The Stock Market is Overtaking the Economy

Recession talk has been grabbing the headlines since last week when the yield differential between 10-year notes and 2-year notes inverted. This news spooked equity investors because yield inversions historically have been reliable harbingers of US economic recessions. Adding this to the stalemated trade talks between Washington and Beijing triggered investors ready to wave a white flag on the economy. The White House trotted out its economic boosters, Peter Navarro and Larry Kudlow, to appear on the Sunday news shows to prop up animal spirits. It wasn’t just theatre, though, as the points they raised are valid.

We agree with them that the likelihood of an imminent US recession is low. Consumer spending accounts for two-thirds of US economic growth, and the American consumer is in good shape. The labor market is on fire: according to the Bureau of Labor Statistics, there are currently more job openings than there are unemployed workers. Consumer confidence is at levels not seen in 20 years.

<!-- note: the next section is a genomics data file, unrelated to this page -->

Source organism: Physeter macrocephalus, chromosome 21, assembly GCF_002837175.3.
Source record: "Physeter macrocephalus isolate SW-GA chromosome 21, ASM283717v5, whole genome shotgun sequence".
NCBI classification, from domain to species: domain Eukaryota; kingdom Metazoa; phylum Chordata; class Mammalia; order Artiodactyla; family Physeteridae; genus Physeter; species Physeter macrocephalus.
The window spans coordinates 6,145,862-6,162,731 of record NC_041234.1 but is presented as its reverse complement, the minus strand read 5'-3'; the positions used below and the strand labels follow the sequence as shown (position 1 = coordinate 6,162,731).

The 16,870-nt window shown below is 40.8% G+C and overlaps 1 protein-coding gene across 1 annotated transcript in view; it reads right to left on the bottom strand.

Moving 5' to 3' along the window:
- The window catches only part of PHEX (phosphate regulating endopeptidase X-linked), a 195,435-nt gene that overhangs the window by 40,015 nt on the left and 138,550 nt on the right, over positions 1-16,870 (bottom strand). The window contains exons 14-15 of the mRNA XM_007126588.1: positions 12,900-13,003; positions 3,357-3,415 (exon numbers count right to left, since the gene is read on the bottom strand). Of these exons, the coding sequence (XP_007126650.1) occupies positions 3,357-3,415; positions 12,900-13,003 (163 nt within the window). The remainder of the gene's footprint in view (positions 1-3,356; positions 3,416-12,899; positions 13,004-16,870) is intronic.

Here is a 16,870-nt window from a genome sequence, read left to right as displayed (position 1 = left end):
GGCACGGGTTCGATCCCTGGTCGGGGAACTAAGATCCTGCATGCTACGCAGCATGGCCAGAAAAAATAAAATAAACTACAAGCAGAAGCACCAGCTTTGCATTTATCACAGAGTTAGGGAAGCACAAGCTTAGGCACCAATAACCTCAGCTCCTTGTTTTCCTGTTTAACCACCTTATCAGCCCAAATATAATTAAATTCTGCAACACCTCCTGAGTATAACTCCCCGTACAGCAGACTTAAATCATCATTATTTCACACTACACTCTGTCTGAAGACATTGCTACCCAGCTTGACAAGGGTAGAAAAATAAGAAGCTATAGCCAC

Yes, there are concerns, and we closely monitor the indicators. Business investment dragged down last quarter’s annualized growth rate by 1 per cent, as firms assess the shifting sands of trade. New orders minus inventories, a useful coincident indicator of production, has fallen precipitously in recent months and is flirting with contraction territory. The future direction of US economic growth will continue to be debatable.

But as detailed above, Cresset does not see recession in our immediate future. Investors should bear in mind that a recession will come, at some point, as part of the natural longer-term economic cycle. But we think this is unlikely before mid-2020. We are more concerned right now about the equity market than about the economy. The value of US stocks relative to GDP is at levels not seen since 1999 and suggests the market has become untethered from the economy. Low global interest rates, unprecedented quantitative easing and vast liquidity are part of the story. But given the outsized relationship of stocks relative to GDP even economic slowing, not necessarily a recession, could create headwinds for the equity markets.